It appears that the awakening of independence and free and rational thought that challenged the established order, and ultimately led to the downfall of European absolutism, was perhaps the New World's greatest contribution in the Columbian Exchange.
Western civilization often ascribes its great achievements to the fact that it is the heir of Greek democracy and Roman law, and America in particular likes to think of itself as a "bringer of civilization" to the rest of the world. But we often forget that Greek democracy began and ended with property-owning male citizens, and so-called Roman justice was brutally imposed on the world at the edge of a sword. At various periods, America has reflected the advantages and drawbacks of both these civilizations. If America is different from other countries, or unique in its pursuit of democratic ideals, perhaps it is because of the Native American influence that helped to shape it during its infancy.
Ironically, mainstream America has been all too eager to appropriate the credit. Reverting to the same imperialist tendencies it sought to escape, it has habitually assumed a tone of moral superiority, while marginalizing its colonial origins and the benefit of learning first-hand from cultures that are in many ways far more advanced. From the outset, America has relied heavily on indigenous knowledge, and even today, despite all our technological advances, the wealth of wisdom from Native American viewpoints is increasingly valuable and relevant.
Ideals
Sadly, nations usually don't live up to their own ideals, and America is no exception. If anything, it is more to blame because it has had so much going for it, and all of history to learn from. For a nation so proud of its founding principles, it suffers from a chronic moral complacency. From the start it has been a melting pot of the worst kind of contradictions. The founding fathers we praise are often examples of the things we most abhor. The Bill of Rights paradoxically coexisted with the Doctrine of Discovery and Manifest Destiny. Every shining moment in its history is counterbalanced by the stains of racism, slavery and genocide. In each phase of the building of this country, it has matched its successes with the most abysmal failures—and perhaps no one is more keenly aware of this than the Native Americans.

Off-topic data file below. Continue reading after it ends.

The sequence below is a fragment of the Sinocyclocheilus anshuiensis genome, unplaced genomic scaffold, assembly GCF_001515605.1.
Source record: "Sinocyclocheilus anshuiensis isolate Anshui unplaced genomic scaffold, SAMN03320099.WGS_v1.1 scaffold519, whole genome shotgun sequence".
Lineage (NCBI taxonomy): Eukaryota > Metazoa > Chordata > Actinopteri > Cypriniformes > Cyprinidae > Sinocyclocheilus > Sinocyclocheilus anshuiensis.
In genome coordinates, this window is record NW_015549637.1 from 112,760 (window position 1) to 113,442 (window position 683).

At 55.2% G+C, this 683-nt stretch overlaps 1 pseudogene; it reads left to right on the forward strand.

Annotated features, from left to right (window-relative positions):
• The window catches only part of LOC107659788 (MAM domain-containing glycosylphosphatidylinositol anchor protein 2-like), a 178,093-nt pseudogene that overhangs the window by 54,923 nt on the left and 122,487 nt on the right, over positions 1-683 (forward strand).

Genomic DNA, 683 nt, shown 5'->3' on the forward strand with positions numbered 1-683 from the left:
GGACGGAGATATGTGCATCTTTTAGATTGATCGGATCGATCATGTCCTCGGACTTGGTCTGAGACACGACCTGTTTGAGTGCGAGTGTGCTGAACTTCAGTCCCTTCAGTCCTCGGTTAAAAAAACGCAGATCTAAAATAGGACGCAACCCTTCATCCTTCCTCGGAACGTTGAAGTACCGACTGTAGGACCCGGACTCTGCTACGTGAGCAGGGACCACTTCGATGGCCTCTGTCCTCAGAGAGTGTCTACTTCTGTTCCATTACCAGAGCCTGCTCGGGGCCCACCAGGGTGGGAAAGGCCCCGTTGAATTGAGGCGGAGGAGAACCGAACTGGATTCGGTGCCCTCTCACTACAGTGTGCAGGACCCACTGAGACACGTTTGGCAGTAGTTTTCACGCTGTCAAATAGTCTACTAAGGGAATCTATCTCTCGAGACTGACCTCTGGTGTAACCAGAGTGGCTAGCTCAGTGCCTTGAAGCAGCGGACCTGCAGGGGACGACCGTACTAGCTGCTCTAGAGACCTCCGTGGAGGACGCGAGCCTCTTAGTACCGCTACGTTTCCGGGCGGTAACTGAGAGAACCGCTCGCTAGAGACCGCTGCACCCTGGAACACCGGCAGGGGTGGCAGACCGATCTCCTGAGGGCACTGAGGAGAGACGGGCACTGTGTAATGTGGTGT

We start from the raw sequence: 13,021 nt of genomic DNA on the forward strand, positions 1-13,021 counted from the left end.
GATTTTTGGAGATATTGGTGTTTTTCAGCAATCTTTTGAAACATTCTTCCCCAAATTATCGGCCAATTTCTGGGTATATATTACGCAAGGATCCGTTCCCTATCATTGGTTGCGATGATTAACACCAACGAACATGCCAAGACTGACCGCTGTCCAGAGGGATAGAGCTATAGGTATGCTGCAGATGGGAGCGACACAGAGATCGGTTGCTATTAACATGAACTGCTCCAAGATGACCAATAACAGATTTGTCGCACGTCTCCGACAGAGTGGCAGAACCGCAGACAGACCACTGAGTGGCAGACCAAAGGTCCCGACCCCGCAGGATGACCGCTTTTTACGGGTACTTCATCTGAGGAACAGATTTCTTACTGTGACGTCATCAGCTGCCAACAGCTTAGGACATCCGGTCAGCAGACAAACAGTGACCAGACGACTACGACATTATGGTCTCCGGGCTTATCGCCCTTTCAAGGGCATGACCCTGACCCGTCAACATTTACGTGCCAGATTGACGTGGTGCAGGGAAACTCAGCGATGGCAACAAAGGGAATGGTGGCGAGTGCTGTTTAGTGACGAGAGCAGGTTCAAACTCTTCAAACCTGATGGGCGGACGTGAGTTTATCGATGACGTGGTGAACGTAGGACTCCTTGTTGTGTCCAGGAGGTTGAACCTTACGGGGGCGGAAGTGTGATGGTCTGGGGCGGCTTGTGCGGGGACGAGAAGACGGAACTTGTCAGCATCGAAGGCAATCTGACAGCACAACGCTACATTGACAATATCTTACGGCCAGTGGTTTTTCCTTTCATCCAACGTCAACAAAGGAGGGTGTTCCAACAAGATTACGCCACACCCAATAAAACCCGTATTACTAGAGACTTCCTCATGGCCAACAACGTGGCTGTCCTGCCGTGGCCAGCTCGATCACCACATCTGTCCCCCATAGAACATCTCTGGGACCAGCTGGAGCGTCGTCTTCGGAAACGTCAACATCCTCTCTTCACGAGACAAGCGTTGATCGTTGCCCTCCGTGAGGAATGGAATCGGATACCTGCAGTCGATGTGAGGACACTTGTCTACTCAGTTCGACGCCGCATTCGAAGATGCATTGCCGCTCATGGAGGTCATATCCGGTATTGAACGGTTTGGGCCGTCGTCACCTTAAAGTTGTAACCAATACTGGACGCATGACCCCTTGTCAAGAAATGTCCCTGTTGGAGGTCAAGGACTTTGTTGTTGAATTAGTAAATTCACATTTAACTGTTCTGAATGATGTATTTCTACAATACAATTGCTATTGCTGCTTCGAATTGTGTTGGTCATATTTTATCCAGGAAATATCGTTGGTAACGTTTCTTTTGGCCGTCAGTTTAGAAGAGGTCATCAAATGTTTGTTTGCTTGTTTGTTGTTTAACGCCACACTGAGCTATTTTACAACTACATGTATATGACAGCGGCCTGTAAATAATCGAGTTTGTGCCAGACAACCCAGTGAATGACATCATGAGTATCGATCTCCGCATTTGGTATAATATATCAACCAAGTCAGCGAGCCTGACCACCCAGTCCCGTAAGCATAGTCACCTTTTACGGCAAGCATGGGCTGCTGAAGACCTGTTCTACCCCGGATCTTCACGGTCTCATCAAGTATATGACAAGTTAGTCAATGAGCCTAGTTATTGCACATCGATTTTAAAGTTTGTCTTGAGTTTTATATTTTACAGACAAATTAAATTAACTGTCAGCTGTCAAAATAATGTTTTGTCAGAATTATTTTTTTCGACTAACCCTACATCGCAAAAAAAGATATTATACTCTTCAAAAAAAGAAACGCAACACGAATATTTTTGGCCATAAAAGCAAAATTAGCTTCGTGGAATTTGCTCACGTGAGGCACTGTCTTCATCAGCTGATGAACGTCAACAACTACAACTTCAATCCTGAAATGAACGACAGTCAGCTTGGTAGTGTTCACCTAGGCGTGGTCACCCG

Yet in the face of all of this, countless Indian men and women of distinction have continued to enrich America’s arts, contribute immensely to every field of knowledge, and play substantial roles within its military, economy and infrastructure; not because they have all been assimilated, but because so many of the things that are worth working for supersede the boundaries of nationality. Freedom and justice are bigger than any nation or any individual, and are not the property of those who dispense with it as they wish. History has shown that the rights, freedoms and privileges we praise are only as strong as the people who are willing to stand up for them, whatever their national identity. As Native American teachings reinforced to the first colonists, life, liberty and the [responsible] pursuit of happiness are everyone's rights, but they rarely come easy and are never free. It is maybe our strongest reminder yet to keep striving for the ideals that the best people who have lived in this country—both Indian and white—have shown us.
For better or for worse, Independence Day is here to stay. Maybe with a new face, it can have a more honest and meaningful legacy for all Americans—and those beyond our shores.